Tuesday, 7 June 2016

The logical flaw in the Brexit argument (you can't have your cake and eat it)

Martin Lewis, of Money Saving Expert fame, has published this careful assessment of the pros and cons of Brexit and there is little I can add to it, except to point out that it outlines neatly what I see as a fundamental logical inconsistency in the Brexit case (without naming it as such).

Briefly, the strongest Brexit arguments, as I see it, are these (I honestly think that the democratic deficit argument is of real interest only to politicians and the economic upside/downside argument has left us all baffled):
either
1) Leaving the EU will protect us from the invasion of immigrants who are taking our jobs, lowering wages, swamping services etc. This implies that the alternative to the EU is an economy that is properly regulated by the UK government, with less immigration and more guarantees of jobs, housing and services (health, social care etc) for UK residents.
or 
2) Leaving the EU will free the UK economy up from burdensome regulation on issues such as workers' rights and enable us to make free trade agreements with economies across the world. This implies that the alternative to the EU will be, in Martin Lewis' formulation, "a nimble low-tax, low-regulation, tiger economy. Trading unfettered with all nations across the globe, able to create our own rules and speedily reacting as a niche player to a changing world."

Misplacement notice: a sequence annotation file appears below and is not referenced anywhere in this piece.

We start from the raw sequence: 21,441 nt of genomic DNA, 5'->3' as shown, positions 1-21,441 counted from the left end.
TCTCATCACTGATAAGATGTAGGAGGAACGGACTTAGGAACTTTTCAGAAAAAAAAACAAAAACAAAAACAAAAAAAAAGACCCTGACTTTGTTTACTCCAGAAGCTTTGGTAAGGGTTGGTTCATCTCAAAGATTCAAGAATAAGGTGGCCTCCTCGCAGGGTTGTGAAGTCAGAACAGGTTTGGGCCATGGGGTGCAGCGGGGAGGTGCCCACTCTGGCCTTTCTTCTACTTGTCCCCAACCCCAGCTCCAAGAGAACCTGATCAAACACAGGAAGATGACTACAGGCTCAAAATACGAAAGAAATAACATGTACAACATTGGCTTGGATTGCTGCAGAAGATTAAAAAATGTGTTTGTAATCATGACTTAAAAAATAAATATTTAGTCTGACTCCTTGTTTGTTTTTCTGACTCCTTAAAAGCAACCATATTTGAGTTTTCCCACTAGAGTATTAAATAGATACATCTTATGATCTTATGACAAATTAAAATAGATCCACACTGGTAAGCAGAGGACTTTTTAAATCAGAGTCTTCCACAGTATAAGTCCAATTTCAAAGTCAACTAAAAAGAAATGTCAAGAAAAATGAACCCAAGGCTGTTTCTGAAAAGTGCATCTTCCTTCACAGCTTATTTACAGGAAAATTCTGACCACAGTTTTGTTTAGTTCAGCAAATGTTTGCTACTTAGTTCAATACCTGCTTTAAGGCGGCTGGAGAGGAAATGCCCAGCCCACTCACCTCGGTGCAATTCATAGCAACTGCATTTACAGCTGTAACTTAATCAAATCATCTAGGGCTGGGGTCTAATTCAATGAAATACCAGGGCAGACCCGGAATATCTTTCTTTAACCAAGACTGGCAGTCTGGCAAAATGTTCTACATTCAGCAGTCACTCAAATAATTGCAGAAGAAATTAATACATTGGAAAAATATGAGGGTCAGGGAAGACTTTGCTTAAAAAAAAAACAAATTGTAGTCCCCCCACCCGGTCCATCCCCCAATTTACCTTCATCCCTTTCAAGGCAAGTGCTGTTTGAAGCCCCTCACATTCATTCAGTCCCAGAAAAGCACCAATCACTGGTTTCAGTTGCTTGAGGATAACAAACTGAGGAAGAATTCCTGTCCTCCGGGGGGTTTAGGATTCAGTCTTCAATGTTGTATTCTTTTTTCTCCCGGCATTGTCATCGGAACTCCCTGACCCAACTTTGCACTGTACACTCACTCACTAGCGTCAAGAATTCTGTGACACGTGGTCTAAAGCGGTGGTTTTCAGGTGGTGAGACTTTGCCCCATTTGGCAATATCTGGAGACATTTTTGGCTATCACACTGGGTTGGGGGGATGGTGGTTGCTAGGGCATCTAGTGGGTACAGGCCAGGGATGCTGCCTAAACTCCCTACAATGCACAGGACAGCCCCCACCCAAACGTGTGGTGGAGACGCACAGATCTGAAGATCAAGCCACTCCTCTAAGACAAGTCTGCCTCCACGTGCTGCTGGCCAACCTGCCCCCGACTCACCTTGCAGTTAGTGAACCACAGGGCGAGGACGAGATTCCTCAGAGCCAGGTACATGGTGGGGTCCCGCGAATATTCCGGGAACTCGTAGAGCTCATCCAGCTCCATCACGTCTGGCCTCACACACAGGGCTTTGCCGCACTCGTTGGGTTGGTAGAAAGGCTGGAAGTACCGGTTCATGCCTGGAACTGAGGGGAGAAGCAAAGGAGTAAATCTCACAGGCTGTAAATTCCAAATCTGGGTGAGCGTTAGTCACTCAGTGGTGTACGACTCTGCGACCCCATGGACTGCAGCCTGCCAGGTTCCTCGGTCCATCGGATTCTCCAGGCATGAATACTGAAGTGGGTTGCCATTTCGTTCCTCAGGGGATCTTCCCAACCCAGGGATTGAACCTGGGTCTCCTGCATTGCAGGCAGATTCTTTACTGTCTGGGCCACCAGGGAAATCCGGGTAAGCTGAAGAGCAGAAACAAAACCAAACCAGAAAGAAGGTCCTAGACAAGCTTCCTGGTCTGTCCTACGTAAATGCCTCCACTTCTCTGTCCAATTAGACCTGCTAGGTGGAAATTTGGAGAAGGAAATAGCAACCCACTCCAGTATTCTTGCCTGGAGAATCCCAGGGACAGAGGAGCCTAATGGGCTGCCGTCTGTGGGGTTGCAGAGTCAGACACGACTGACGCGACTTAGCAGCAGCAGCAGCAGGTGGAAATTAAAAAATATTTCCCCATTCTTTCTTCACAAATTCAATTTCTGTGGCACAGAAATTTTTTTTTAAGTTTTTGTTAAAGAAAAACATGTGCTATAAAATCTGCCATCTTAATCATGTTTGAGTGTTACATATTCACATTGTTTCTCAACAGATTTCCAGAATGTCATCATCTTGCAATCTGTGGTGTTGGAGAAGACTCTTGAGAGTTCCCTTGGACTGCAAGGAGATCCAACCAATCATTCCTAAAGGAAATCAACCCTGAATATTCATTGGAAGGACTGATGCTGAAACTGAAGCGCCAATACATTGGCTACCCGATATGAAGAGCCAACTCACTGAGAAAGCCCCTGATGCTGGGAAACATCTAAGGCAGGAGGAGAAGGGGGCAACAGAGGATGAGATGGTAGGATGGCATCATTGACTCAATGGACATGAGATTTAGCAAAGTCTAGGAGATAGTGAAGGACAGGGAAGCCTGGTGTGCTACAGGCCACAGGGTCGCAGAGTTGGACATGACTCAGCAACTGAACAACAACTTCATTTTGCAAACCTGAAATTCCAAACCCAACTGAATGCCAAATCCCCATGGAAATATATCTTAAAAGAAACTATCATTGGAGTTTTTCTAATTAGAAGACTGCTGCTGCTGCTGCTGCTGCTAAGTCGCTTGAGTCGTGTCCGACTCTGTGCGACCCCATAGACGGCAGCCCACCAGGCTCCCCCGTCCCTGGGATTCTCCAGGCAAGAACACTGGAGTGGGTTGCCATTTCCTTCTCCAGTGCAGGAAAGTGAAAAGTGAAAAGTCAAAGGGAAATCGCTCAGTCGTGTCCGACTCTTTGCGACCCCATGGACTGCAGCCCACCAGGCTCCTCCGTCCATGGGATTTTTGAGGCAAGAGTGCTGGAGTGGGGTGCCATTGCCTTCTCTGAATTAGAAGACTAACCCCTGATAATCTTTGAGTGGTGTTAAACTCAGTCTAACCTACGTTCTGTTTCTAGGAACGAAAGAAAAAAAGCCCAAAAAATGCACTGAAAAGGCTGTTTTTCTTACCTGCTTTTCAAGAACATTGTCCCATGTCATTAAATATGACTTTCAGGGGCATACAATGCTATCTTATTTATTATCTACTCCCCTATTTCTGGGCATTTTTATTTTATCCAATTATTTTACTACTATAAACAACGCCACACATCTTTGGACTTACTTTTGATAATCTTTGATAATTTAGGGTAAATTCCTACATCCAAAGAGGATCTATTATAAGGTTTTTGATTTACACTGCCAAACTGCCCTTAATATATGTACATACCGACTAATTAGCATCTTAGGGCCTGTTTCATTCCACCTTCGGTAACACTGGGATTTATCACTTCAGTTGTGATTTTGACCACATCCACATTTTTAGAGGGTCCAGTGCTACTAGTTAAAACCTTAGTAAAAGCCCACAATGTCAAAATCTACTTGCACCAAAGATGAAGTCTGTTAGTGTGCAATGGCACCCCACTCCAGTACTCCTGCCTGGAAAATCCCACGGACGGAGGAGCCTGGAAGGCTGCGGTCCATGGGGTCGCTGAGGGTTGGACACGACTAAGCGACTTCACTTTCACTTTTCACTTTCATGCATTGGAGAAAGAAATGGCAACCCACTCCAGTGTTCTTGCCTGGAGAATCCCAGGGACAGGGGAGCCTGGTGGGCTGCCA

The thing is, I have presented these advantages as either/or because they really are mutually exclusive. A "nimble low-tax, low-regulation, tiger economy" won't limit immigration for long if immigration provides for cheaper labour, particularly if it wants to "[trade] unfettered with all nations across the globe." What's more, the "rules" such an economy will create will absolutely not be rules that hamper business growth by protecting British workers' rights. And "tiger economies" are not generally known for their social protection. No place for an NHS in a tiger economy, not with all those rapacious entrepreneurial multinational healthcare firms out there.

So what I'm saying is, if either of the two arguments above is on its own sufficient to trump the Remain arguments about peace and stability, communitarianism rather than isolationism and the desire to make common cause with our European allies, and on its own sufficient to justify the leap in the dark that Brexit will inevitably involve AND you believe that you will get to choose the version of standalone Britain you like then go ahead, vote leave.

But don't go thinking you can use both justifications simultaneously.


No comments:

Post a Comment